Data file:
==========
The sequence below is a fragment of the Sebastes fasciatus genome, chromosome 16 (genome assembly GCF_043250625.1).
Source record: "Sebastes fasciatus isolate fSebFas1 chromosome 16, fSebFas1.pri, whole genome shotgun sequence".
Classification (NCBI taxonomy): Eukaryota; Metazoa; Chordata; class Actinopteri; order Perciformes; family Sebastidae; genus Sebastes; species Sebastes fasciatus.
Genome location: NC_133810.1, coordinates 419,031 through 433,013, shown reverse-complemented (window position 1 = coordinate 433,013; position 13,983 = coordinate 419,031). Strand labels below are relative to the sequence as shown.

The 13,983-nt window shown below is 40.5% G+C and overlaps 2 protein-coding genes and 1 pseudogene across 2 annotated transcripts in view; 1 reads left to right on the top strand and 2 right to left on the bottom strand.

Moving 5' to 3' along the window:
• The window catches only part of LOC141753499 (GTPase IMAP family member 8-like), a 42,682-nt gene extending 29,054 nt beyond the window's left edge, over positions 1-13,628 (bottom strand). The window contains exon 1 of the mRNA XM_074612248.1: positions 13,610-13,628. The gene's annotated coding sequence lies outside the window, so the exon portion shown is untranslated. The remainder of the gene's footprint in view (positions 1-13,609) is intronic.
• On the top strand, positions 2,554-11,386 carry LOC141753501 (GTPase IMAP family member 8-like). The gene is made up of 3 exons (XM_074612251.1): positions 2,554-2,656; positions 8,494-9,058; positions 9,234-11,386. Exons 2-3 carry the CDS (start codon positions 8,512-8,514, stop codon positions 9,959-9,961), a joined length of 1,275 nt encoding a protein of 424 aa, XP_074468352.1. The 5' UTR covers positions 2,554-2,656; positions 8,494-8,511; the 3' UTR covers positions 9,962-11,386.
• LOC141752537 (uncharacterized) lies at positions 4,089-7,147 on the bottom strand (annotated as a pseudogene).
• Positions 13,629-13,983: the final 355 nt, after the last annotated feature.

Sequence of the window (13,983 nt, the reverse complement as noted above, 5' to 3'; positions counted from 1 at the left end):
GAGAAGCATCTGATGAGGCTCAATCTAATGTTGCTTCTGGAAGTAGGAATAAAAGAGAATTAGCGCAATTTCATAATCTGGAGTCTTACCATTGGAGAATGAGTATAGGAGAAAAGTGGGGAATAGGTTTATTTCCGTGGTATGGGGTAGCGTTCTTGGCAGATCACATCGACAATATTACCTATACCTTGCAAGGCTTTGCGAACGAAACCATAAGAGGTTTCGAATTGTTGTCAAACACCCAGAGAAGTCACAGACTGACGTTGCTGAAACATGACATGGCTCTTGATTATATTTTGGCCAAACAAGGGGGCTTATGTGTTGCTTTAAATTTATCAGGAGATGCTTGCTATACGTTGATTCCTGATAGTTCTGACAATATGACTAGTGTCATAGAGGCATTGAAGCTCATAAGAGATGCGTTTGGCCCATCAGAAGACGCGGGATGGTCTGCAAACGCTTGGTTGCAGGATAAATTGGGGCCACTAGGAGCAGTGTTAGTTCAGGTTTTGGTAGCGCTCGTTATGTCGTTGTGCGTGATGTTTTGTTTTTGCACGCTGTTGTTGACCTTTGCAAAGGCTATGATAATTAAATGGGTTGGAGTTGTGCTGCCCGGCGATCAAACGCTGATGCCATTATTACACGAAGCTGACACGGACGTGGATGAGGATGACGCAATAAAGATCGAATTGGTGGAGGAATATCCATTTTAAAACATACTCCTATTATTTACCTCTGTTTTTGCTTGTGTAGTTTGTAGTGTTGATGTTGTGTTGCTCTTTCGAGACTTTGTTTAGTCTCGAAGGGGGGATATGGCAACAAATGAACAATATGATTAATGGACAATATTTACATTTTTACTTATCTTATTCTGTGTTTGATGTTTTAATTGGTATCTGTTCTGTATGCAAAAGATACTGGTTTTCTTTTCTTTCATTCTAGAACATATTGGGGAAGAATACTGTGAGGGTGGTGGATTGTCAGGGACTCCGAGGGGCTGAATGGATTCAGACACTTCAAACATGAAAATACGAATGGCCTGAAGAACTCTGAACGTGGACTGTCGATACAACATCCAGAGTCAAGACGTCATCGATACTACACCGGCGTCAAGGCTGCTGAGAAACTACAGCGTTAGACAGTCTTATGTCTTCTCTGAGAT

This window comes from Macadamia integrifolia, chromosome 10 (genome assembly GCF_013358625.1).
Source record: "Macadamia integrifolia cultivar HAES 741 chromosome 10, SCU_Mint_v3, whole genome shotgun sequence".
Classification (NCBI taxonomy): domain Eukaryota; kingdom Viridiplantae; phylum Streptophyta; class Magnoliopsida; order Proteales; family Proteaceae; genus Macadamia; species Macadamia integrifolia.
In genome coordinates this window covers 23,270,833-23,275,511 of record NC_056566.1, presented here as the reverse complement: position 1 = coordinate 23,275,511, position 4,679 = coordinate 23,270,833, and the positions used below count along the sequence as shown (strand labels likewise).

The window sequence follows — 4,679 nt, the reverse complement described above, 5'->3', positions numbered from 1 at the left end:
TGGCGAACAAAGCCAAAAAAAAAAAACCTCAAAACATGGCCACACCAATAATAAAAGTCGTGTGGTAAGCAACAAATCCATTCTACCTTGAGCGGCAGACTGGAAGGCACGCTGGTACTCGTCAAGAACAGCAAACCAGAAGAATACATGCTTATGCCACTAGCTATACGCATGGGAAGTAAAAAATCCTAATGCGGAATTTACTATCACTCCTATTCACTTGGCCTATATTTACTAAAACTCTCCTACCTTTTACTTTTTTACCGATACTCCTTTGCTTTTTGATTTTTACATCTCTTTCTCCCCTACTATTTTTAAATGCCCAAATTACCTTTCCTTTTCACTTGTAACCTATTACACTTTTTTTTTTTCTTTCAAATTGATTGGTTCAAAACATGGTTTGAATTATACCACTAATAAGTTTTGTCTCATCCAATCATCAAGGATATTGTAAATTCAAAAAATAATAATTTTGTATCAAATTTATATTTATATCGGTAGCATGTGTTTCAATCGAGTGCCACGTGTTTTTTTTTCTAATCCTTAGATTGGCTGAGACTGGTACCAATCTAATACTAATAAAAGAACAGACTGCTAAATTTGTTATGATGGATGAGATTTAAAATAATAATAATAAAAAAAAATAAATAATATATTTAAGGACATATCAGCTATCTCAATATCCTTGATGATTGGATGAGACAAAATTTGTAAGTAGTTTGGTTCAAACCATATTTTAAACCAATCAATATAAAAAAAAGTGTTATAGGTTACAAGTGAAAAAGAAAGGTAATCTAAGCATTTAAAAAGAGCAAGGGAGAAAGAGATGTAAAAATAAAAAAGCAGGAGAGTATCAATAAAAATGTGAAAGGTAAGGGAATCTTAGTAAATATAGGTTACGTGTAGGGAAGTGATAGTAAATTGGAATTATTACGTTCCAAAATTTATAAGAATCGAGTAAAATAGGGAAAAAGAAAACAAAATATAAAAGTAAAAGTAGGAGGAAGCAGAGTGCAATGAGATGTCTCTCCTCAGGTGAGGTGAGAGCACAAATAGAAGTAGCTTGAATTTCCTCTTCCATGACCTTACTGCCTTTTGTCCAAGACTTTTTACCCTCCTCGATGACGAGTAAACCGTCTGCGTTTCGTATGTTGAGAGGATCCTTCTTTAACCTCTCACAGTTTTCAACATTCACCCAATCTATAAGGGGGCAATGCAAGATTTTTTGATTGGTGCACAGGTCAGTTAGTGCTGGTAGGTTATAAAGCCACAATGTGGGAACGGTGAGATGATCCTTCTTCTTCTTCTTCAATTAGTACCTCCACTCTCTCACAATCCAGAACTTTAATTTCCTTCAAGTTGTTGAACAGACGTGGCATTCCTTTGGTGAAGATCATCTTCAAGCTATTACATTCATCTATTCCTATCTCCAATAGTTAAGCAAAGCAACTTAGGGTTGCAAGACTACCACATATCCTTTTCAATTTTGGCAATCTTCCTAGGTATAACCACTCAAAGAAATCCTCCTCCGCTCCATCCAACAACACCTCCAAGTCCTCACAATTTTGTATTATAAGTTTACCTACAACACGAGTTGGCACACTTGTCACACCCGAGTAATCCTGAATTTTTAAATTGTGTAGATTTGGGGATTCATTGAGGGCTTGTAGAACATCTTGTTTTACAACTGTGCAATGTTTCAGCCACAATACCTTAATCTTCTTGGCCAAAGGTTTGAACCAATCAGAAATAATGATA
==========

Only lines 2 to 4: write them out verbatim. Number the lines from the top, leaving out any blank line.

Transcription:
Source record: "Sebastes fasciatus isolate fSebFas1 chromosome 16, fSebFas1.pri, whole genome shotgun sequence".
Classification (NCBI taxonomy): Eukaryota; Metazoa; Chordata; class Actinopteri; order Perciformes; family Sebastidae; genus Sebastes; species Sebastes fasciatus.
Genome location: NC_133810.1, coordinates 419,031 through 433,013, shown reverse-complemented (window position 1 = coordinate 433,013; position 13,983 = coordinate 419,031). Strand labels below are relative to the sequence as shown.